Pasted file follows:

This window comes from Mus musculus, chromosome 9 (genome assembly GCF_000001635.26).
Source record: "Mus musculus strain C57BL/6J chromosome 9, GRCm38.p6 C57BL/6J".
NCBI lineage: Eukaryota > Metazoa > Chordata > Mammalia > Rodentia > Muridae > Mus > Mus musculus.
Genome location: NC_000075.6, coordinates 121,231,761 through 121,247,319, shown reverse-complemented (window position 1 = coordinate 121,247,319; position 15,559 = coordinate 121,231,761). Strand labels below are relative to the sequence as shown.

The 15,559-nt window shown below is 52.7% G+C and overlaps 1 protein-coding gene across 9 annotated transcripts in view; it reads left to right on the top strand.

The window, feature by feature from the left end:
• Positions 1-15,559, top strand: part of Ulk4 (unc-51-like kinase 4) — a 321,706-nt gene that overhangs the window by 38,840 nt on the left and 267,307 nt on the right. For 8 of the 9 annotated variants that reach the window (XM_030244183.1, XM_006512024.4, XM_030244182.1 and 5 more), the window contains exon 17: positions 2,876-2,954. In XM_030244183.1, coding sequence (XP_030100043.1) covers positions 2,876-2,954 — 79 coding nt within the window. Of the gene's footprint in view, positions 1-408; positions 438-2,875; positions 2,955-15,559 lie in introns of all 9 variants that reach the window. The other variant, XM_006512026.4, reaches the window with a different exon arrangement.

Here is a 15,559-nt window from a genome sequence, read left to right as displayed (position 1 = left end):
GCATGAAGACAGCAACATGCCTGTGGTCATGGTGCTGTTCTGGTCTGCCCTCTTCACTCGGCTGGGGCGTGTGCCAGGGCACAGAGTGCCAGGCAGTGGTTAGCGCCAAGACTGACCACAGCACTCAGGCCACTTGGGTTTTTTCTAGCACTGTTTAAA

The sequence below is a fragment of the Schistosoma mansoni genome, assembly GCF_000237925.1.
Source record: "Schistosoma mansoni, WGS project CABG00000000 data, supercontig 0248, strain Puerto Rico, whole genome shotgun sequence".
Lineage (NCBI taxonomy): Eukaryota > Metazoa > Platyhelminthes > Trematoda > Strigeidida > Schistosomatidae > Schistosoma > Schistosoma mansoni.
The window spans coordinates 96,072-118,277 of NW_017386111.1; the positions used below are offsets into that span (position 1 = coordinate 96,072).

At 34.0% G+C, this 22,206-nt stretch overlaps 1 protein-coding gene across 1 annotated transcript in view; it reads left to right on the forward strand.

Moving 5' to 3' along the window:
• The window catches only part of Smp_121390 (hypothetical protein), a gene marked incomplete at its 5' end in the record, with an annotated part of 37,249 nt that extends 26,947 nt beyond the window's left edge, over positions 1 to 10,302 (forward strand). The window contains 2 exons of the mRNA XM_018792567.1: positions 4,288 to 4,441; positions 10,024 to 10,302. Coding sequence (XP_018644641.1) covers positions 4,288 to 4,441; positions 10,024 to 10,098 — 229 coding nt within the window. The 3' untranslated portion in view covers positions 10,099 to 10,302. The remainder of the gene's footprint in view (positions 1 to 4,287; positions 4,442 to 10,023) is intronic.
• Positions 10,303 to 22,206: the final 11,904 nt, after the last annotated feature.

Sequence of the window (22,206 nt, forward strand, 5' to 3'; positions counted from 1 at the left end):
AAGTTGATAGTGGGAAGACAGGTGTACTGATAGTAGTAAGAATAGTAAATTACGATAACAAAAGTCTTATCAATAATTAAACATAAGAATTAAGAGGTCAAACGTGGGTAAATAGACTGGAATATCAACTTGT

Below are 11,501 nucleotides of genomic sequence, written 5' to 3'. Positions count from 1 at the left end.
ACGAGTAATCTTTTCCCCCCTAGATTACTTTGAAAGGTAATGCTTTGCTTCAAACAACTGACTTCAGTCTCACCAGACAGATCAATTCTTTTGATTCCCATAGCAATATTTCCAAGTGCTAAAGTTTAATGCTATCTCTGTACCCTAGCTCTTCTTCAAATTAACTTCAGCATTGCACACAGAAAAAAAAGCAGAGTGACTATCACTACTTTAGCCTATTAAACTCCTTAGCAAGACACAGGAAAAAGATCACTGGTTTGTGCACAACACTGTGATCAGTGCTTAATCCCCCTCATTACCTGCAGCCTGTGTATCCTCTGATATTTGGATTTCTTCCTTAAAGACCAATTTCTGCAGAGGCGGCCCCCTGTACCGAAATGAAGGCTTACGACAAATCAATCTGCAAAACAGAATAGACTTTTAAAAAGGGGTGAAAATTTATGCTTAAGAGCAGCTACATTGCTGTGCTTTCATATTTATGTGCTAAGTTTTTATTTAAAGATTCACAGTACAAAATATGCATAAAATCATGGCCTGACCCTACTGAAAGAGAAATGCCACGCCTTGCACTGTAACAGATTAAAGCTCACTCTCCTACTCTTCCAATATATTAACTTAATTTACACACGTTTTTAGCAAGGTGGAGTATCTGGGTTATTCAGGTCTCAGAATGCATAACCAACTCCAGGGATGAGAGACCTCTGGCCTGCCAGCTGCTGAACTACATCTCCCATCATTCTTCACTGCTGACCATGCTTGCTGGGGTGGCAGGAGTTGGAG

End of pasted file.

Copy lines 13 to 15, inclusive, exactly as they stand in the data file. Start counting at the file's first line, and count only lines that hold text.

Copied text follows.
The window spans coordinates 96,072-118,277 of NW_017386111.1; the positions used below are offsets into that span (position 1 = coordinate 96,072).

At 34.0% G+C, this 22,206-nt stretch overlaps 1 protein-coding gene across 1 annotated transcript in view; it reads left to right on the forward strand.

Moving 5' to 3' along the window: